Don't leave us in the dark: Colehill residents call for street lights to be switched back on (From Bournemouth Echo)
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Don't leave us in the dark: Colehill residents call for street lights to be switched back on
2:00pm Tuesday 3rd September 2013 in News
COLEHILL residents left in the dark by council cuts have signed a petition to see street lights turned back on.
Councillor Janet Dover gathered the 25 signatures from residents of Rotary Close after fears that emergency vehicles will not be able to find houses in the road in darkness.
The parish, district and county councillor said many of those living nearby are elderly, and calls are often made to doctors and ambulances.
Street lights have been switched off since June this year as a result of Dorset County Council cutbacks.
Cllr Dover said: “Residents are worried that, with the lights turned off, these emergency vehicles and personnel may be delayed in finding the correct address.
“Rotary Close is situated in a rural position in Colehill and is surrounded by trees which make visibility very poor at night.”
Lamps were switched off at around 1am or midnight during the autumn and winter months in roads where there are no significant concerns over road safety or crime.
Almost 3,300 lights are now turned off between 1am and 6.30am BST and midnight and 5.30am GMT, and only come back on in the morning if it is still dark.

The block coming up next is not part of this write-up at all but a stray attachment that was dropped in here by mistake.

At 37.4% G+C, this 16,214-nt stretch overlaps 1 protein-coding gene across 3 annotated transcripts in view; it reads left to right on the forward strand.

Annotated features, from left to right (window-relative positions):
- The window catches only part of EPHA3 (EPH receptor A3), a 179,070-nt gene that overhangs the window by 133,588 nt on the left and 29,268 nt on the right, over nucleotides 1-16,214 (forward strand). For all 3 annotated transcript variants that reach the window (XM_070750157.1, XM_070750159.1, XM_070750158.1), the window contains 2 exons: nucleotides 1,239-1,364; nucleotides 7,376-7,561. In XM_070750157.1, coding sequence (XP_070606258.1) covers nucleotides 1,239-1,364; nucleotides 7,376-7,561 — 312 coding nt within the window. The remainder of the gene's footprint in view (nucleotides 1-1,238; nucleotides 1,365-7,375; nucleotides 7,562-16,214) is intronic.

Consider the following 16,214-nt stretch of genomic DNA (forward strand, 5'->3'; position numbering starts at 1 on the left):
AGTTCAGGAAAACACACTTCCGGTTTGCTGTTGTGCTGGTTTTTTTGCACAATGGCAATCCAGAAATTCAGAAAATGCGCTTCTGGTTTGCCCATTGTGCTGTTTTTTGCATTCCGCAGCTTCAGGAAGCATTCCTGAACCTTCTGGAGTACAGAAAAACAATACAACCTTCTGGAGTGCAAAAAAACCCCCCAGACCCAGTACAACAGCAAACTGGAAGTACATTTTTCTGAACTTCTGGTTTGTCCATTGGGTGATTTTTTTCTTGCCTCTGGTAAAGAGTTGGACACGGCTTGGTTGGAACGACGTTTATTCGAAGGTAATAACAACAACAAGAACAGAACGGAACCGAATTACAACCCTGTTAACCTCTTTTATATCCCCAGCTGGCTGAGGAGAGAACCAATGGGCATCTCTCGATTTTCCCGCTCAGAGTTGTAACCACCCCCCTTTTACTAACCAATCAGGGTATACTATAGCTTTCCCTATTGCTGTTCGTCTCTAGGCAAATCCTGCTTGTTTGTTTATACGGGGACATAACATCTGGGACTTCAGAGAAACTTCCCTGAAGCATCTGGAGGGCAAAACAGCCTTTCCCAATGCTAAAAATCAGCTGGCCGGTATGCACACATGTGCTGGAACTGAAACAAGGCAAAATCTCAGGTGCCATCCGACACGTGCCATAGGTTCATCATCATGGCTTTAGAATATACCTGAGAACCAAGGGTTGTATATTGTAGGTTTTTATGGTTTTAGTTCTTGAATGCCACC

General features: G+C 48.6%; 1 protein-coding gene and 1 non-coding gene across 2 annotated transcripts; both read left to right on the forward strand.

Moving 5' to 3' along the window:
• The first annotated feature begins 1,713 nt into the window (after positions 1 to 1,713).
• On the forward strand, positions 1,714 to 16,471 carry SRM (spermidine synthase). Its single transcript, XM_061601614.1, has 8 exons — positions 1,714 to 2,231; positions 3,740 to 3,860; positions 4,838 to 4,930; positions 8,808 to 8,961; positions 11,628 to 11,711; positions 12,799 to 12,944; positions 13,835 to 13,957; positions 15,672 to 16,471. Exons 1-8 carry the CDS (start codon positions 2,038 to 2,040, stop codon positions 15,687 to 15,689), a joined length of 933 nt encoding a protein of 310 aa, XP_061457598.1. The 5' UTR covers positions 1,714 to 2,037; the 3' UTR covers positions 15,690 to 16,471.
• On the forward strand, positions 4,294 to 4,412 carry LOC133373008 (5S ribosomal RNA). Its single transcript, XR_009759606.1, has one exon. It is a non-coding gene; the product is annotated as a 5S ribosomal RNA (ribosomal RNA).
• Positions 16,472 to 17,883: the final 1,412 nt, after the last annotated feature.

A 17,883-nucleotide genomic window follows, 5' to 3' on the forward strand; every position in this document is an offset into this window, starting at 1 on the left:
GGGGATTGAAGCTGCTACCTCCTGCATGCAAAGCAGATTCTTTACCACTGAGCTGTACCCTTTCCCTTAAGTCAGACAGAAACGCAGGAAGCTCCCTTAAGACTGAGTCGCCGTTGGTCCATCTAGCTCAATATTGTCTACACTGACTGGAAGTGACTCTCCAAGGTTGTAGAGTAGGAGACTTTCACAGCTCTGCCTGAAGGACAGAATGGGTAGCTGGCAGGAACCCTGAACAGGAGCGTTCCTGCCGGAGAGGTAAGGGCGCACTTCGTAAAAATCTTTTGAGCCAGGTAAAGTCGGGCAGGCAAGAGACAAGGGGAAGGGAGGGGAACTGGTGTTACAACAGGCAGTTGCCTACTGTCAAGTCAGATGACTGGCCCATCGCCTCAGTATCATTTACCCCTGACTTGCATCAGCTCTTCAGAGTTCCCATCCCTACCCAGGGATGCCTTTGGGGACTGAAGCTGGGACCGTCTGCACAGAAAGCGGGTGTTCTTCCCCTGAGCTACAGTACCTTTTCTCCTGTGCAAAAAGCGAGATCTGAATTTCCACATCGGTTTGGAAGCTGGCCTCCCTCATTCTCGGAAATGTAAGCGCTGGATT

Cllr Dover said: “I am very sympathetic to the residents’ concerns.
“I know Rotary Close very well and although the trees make a lovely environment in the daytime they do make this cul-de sac very dark at night with the street lights turned off.
“It is important that emergency vehicles can quickly find the homes of people that they have been called to help. I believe that residents would be happier even if there was just one street light that could be left switched on at the very minimum.”
The petition will be considered at the meeting of the Environment Overview Committee which takes place at County Hall, Dorchester at 10am on October 1.
Police monitoring crime
Police and Crime Commissioner for Dorset Martyn Underhill pledged to monitor crime and anti-social behaviour levels following the switch-off.
But in July, initial reports revealed by police suggested that there has been no increase in incidents of this nature.
Deputy Chief Constable James Vaughan said: “I’m pleased to say we have found there has been no link to an increase in crime, which I hope will offer some reassurance to residents.”
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